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US Christmas lights consume more energy than entire countries

Bright lights strung on American trees, rooftops and lawns account for 6.63 billion kilowatt hours of electricity consumption every year, which is more than annual electricity consumption of countries like El Salvador (5.35 billion kilowatt hours), Ethiopia (5.30 billion kW-h)and (Tanzania 4.81 billion kW-h).

world Updated: Dec 24, 2015 21:29 IST
A file picture of Christmas lights at a home in Alexandria, Virginia.  American household Christmas lights, a favorite holiday tradition, use up more electricity than some poorer countries such as El Salvador or Ethiopia  do in a year.
A file picture of Christmas lights at a home in Alexandria, Virginia. American household Christmas lights, a favorite holiday tradition, use up more electricity than some poorer countries such as El Salvador or Ethiopia do in a year. (AFP)

Christmas lights bring that festive cheer on everyone’s face, right? Well, they might seem to you after reading this report.

American household Christmas lights, a favorite holiday tradition, use up more electricity than some poorer countries -- such as El Salvador or Ethiopia -- do in a year.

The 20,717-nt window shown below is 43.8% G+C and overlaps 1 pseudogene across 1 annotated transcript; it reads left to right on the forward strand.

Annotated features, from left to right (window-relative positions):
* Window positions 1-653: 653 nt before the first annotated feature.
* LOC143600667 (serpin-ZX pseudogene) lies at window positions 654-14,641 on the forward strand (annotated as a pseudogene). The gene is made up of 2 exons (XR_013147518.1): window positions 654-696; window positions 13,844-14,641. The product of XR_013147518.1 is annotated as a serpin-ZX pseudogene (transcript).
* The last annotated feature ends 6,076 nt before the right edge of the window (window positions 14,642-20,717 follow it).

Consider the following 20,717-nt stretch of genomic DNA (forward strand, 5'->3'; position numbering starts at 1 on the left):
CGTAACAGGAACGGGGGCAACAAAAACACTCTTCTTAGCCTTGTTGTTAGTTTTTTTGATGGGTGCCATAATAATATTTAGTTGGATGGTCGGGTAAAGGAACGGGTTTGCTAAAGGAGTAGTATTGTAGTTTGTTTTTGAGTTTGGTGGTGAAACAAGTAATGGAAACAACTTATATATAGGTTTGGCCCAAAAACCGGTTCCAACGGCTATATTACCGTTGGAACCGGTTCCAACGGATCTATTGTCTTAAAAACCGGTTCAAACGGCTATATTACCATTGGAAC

Bright lights strung on American trees, rooftops and lawns account for 6.63 billion kilowatt hours of electricity consumption every year, according to a recent blog post by the Center for Global Development.

That’s more than the national electricity consumption of many developing countries. El Salvador for one, uses 5.35 billion kilowatt hours, while Ethiopia consumes 5.30 billion and Tanzania 4.81 billion.

A worker attaching a star on a Christmas tree in Hawaii, where US President Barack Obama and the First Family are spending their vacation. (AFP)

The researchers, Todd Moss and Priscilla Agyapong, used data from a 2008 US Department of Energy report and the World Bank to carry out their research.

They added that the 6.63 billion kilowatt hours used by US Christmas lights represents only 0.2% of yearly US energy consumption, or enough power to run 14 million refrigerators.